B99's ace ensemble cast begs comparisons to Parks & Rec, yet I can't think of another show where I acutely love each and every character so much so equally. Obvs I love every character on Parks & Rec, but we also all know that Leslie Knope is our heart and soul and reason for being. While I enjoy Jake Peralta, Samberg's leading character, a lot, I don't watch the show for Jake Peralta. Some days Captain Ray Holt is what I live for, other times it's Rosa Diaz; sometimes I can't get enough of Amy Santiago, and I can never, ever get enough of Terry Jeffords! You guys, I just love them all SO MUCH!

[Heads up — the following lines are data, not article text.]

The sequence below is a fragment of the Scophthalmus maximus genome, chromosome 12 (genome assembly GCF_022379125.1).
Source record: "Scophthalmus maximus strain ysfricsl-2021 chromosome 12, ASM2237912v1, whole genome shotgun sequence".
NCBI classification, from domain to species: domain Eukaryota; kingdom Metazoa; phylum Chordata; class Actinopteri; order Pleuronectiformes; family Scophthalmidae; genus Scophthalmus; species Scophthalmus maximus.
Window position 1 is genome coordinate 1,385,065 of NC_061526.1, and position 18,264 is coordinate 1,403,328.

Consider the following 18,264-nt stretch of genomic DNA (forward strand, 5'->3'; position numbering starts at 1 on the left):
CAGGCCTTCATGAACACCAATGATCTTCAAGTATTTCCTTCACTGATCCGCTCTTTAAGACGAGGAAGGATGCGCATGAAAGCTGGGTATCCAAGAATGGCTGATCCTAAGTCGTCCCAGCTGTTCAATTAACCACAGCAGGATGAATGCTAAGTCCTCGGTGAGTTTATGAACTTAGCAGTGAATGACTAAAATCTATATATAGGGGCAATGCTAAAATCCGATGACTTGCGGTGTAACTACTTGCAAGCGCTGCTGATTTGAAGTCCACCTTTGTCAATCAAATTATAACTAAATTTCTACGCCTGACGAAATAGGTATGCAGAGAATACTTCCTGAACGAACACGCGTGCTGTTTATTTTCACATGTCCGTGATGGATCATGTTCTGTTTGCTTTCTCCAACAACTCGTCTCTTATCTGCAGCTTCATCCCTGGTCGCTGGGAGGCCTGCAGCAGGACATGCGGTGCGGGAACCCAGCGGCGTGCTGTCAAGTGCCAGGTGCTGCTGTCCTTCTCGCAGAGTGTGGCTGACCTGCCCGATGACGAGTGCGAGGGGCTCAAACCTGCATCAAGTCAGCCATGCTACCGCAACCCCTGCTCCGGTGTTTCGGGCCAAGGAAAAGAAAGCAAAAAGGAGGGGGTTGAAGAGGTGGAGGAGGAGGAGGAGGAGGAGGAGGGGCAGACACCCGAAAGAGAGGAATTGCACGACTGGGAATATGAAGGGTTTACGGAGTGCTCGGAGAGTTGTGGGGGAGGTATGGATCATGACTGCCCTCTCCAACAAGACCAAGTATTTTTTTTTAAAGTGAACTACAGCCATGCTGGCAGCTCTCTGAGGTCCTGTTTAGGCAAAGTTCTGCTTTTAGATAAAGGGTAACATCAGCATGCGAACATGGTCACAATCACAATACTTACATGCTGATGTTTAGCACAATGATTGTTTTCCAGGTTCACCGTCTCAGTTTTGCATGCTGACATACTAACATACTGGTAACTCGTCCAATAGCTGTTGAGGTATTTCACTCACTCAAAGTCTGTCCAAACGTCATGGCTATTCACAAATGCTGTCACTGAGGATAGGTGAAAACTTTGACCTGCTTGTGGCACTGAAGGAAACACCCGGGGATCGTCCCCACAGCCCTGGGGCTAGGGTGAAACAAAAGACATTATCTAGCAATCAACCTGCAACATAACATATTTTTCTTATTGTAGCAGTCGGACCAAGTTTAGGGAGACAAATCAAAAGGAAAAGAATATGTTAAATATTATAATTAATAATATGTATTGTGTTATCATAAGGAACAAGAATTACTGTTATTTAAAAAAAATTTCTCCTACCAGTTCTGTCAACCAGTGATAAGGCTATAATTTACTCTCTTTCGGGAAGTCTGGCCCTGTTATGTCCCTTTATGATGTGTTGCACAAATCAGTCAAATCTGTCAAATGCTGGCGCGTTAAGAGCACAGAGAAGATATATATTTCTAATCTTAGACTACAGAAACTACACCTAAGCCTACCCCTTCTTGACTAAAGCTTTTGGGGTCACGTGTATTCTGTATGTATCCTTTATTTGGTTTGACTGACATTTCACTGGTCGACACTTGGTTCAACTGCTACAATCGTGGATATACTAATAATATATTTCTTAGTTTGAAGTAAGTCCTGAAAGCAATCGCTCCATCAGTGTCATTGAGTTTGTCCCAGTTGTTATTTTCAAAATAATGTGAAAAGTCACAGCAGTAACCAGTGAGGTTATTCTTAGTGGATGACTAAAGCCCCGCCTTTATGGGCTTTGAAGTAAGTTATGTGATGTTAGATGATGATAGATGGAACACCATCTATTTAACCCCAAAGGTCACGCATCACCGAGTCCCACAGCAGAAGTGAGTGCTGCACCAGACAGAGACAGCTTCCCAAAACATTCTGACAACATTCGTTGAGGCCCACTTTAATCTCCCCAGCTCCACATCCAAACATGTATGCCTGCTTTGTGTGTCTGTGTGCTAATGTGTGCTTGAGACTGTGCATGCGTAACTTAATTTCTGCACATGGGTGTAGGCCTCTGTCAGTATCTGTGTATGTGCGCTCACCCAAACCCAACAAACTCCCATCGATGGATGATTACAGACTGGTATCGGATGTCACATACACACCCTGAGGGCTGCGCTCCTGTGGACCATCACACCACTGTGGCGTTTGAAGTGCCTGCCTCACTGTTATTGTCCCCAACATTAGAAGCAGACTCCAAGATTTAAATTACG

The real story of February 2015, though, is all about these badass bitches who sneakily, out of nowhere, got together again and released a record for the first time in a decade, kickstarting my almost dormant riot grrrl heart. I mean, my volcano of feminist punk rock love will never actually be extinct, but feeling that magma rise up to the surface again felt all kinds of empowering and right and good.

My Top 5 No Cities To Love tracks as of 7/15:
  1. A New Wave
  2. No Cities to Love
  3. Bury Our Friends
  4. Price Tag
  5. A tie between Surface Envy and Fangless sorry I know that's cheating but they're both really good!